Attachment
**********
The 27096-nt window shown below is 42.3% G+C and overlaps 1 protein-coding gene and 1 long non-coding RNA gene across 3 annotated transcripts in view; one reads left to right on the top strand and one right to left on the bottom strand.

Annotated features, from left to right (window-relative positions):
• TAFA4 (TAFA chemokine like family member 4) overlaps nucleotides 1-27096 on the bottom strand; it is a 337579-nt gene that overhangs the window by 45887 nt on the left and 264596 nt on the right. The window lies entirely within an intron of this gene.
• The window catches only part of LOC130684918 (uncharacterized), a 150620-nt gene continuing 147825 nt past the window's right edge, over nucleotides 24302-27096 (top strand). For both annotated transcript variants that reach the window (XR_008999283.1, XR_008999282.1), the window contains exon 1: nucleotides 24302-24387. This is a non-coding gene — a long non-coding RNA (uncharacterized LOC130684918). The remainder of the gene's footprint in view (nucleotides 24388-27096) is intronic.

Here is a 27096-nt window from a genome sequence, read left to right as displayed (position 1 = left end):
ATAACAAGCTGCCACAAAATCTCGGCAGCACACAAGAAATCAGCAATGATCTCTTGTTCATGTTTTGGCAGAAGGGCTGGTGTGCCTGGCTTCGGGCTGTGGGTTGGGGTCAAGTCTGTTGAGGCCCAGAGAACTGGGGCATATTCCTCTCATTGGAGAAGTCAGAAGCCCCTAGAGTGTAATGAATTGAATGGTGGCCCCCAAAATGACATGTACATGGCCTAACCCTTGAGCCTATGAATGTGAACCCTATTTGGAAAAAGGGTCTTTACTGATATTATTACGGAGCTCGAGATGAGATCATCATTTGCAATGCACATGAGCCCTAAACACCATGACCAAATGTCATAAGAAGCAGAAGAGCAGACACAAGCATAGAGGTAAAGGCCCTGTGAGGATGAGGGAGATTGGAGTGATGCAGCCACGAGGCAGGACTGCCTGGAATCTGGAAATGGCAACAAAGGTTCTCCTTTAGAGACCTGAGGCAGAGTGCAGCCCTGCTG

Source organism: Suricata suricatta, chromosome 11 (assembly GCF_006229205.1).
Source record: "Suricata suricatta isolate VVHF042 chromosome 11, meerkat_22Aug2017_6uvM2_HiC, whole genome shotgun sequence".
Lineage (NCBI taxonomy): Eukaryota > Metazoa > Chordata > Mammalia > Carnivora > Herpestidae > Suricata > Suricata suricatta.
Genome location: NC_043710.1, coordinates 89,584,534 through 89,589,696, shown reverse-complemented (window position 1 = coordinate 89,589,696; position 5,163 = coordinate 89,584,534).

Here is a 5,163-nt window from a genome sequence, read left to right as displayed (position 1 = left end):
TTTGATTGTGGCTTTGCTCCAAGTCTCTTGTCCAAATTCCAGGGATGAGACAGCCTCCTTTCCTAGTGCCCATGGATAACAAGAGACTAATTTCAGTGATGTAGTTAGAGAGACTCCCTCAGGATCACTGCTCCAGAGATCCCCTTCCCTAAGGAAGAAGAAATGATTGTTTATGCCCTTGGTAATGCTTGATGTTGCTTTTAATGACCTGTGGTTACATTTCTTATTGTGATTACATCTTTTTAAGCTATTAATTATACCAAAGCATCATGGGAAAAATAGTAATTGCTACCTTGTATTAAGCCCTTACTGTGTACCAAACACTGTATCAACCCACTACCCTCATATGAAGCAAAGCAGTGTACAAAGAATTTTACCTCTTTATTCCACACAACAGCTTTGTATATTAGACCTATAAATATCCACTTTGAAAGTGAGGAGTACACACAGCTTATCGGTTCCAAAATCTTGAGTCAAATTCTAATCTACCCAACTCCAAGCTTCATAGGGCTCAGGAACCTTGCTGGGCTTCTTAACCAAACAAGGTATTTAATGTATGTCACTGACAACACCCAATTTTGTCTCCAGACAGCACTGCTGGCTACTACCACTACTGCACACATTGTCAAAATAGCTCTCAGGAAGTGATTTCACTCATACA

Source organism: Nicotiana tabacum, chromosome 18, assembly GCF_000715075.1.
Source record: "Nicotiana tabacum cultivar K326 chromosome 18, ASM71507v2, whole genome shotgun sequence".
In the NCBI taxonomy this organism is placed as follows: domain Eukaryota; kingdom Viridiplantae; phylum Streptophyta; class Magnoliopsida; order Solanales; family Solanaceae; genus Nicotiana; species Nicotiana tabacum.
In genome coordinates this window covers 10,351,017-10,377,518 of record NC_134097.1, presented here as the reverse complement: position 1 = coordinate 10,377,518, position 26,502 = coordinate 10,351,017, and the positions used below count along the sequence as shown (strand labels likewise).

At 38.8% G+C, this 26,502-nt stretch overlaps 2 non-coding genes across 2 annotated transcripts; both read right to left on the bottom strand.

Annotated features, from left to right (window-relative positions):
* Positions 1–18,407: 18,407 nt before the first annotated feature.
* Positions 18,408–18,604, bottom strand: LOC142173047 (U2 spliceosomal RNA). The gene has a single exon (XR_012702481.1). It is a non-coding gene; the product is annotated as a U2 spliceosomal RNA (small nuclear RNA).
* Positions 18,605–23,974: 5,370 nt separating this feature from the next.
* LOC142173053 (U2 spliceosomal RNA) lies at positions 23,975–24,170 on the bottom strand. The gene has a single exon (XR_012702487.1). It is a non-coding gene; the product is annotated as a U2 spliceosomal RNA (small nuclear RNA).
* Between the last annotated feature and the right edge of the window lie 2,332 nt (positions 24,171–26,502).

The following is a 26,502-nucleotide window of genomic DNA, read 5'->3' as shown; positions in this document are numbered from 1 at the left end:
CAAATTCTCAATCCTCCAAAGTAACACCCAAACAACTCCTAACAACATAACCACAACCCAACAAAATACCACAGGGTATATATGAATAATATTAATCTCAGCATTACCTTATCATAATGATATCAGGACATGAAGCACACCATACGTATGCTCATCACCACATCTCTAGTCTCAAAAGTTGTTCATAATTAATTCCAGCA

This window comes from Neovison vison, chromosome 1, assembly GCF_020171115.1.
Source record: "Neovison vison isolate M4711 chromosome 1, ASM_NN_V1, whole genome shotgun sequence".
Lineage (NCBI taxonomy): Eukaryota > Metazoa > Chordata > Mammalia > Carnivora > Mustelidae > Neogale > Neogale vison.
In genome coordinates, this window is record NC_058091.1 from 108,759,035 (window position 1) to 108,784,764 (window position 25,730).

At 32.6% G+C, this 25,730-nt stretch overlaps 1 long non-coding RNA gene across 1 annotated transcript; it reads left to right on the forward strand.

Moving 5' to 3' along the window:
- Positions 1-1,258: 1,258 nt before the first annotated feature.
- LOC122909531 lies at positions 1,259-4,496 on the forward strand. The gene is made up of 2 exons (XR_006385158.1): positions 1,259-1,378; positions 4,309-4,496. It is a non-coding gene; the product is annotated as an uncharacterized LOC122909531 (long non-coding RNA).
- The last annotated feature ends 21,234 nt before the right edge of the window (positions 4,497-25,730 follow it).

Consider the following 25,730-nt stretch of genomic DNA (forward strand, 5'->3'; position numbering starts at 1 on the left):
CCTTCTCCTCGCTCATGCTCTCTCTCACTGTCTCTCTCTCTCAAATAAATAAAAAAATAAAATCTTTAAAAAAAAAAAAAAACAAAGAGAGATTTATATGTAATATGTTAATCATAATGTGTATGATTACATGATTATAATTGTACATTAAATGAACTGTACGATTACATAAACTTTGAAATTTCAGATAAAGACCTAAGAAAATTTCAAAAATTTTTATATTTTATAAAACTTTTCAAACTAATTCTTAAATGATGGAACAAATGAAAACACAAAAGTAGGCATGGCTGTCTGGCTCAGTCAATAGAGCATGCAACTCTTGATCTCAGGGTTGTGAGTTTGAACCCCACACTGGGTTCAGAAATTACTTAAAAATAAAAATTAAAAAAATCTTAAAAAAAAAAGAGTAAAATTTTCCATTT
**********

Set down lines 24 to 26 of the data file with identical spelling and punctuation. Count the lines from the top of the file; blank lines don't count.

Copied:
The following is a 26,502-nucleotide window of genomic DNA, read 5'->3' as shown; positions in this document are numbered from 1 at the left end:
CAAATTCTCAATCCTCCAAAGTAACACCCAAACAACTCCTAACAACATAACCACAACCCAACAAAATACCACAGGGTATATATGAATAATATTAATCTCAGCATTACCTTATCATAATGATATCAGGACATGAAGCACACCATACGTATGCTCATCACCACATCTCTAGTCTCAAAAGTTGTTCATAATTAATTCCAGCA

This window comes from Neovison vison, chromosome 1, assembly GCF_020171115.1.